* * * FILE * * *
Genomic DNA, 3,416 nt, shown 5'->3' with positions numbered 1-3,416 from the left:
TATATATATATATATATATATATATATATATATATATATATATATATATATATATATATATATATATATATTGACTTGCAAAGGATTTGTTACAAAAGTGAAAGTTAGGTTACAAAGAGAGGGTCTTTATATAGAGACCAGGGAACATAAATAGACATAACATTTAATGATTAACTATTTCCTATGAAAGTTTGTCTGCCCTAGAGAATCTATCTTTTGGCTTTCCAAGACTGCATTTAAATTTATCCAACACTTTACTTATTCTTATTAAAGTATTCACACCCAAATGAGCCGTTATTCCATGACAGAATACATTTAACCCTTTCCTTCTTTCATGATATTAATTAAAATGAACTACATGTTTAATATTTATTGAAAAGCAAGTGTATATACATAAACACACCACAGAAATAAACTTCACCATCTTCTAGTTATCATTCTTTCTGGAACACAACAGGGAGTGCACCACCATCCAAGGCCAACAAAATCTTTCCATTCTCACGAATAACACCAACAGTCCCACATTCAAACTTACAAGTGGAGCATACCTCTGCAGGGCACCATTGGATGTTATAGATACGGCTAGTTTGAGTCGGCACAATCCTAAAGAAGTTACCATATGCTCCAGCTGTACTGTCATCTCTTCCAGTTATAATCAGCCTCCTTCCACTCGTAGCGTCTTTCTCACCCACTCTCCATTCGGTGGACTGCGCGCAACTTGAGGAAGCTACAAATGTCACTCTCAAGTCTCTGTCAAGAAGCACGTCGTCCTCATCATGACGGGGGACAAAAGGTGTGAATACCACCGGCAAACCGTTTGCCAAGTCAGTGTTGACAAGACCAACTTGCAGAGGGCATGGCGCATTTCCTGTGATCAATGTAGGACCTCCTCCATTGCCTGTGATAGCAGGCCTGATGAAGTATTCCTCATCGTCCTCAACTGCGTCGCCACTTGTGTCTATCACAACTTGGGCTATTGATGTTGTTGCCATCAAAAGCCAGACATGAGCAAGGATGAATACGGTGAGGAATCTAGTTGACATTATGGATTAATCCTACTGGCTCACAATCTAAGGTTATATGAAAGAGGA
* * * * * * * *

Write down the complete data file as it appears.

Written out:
Genomic DNA, 3,416 nt, shown 5'->3' with positions numbered 1-3,416 from the left:
TATATATATATATATATATATATATATATATATATATATATATATATATATATATATATATATATATATATTGACTTGCAAAGGATTTGTTACAAAAGTGAAAGTTAGGTTACAAAGAGAGGGTCTTTATATAGAGACCAGGGAACATAAATAGACATAACATTTAATGATTAACTATTTCCTATGAAAGTTTGTCTGCCCTAGAGAATCTATCTTTTGGCTTTCCAAGACTGCATTTAAATTTATCCAACACTTTACTTATTCTTATTAAAGTATTCACACCCAAATGAGCCGTTATTCCATGACAGAATACATTTAACCCTTTCCTTCTTTCATGATATTAATTAAAATGAACTACATGTTTAATATTTATTGAAAAGCAAGTGTATATACATAAACACACCACAGAAATAAACTTCACCATCTTCTAGTTATCATTCTTTCTGGAACACAACAGGGAGTGCACCACCATCCAAGGCCAACAAAATCTTTCCATTCTCACGAATAACACCAACAGTCCCACATTCAAACTTACAAGTGGAGCATACCTCTGCAGGGCACCATTGGATGTTATAGATACGGCTAGTTTGAGTCGGCACAATCCTAAAGAAGTTACCATATGCTCCAGCTGTACTGTCATCTCTTCCAGTTATAATCAGCCTCCTTCCACTCGTAGCGTCTTTCTCACCCACTCTCCATTCGGTGGACTGCGCGCAACTTGAGGAAGCTACAAATGTCACTCTCAAGTCTCTGTCAAGAAGCACGTCGTCCTCATCATGACGGGGGACAAAAGGTGTGAATACCACCGGCAAACCGTTTGCCAAGTCAGTGTTGACAAGACCAACTTGCAGAGGGCATGGCGCATTTCCTGTGATCAATGTAGGACCTCCTCCATTGCCTGTGATAGCAGGCCTGATGAAGTATTCCTCATCGTCCTCAACTGCGTCGCCACTTGTGTCTATCACAACTTGGGCTATTGATGTTGTTGCCATCAAAAGCCAGACATGAGCAAGGATGAATACGGTGAGGAATCTAGTTGACATTATGGATTAATCCTACTGGCTCACAATCTAAGGTTATATGAAAGAGGA